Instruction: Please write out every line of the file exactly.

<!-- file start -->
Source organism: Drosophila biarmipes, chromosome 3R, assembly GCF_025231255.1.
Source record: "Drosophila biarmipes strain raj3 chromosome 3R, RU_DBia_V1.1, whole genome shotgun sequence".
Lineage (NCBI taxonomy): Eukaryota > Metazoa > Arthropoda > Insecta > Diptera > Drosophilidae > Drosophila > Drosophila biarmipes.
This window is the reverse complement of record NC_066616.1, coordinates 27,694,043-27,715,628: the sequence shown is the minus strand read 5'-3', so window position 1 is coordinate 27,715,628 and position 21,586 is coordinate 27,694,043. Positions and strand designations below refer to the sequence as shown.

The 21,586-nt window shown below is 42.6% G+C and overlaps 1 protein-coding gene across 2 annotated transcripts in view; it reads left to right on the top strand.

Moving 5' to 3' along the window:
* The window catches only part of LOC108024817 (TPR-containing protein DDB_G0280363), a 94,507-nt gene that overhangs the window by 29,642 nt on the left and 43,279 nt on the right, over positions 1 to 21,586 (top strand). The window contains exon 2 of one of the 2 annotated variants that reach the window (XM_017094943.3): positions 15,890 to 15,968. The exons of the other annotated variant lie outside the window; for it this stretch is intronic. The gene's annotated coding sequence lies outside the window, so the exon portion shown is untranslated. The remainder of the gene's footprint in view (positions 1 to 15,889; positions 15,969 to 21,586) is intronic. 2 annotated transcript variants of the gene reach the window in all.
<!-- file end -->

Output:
Source organism: Drosophila biarmipes, chromosome 3R, assembly GCF_025231255.1.
Source record: "Drosophila biarmipes strain raj3 chromosome 3R, RU_DBia_V1.1, whole genome shotgun sequence".
Lineage (NCBI taxonomy): Eukaryota > Metazoa > Arthropoda > Insecta > Diptera > Drosophilidae > Drosophila > Drosophila biarmipes.
This window is the reverse complement of record NC_066616.1, coordinates 27,694,043-27,715,628: the sequence shown is the minus strand read 5'-3', so window position 1 is coordinate 27,715,628 and position 21,586 is coordinate 27,694,043. Positions and strand designations below refer to the sequence as shown.

The 21,586-nt window shown below is 42.6% G+C and overlaps 1 protein-coding gene across 2 annotated transcripts in view; it reads left to right on the top strand.

Moving 5' to 3' along the window:
* The window catches only part of LOC108024817 (TPR-containing protein DDB_G0280363), a 94,507-nt gene that overhangs the window by 29,642 nt on the left and 43,279 nt on the right, over positions 1 to 21,586 (top strand). The window contains exon 2 of one of the 2 annotated variants that reach the window (XM_017094943.3): positions 15,890 to 15,968. The exons of the other annotated variant lie outside the window; for it this stretch is intronic. The gene's annotated coding sequence lies outside the window, so the exon portion shown is untranslated. The remainder of the gene's footprint in view (positions 1 to 15,889; positions 15,969 to 21,586) is intronic. 2 annotated transcript variants of the gene reach the window in all.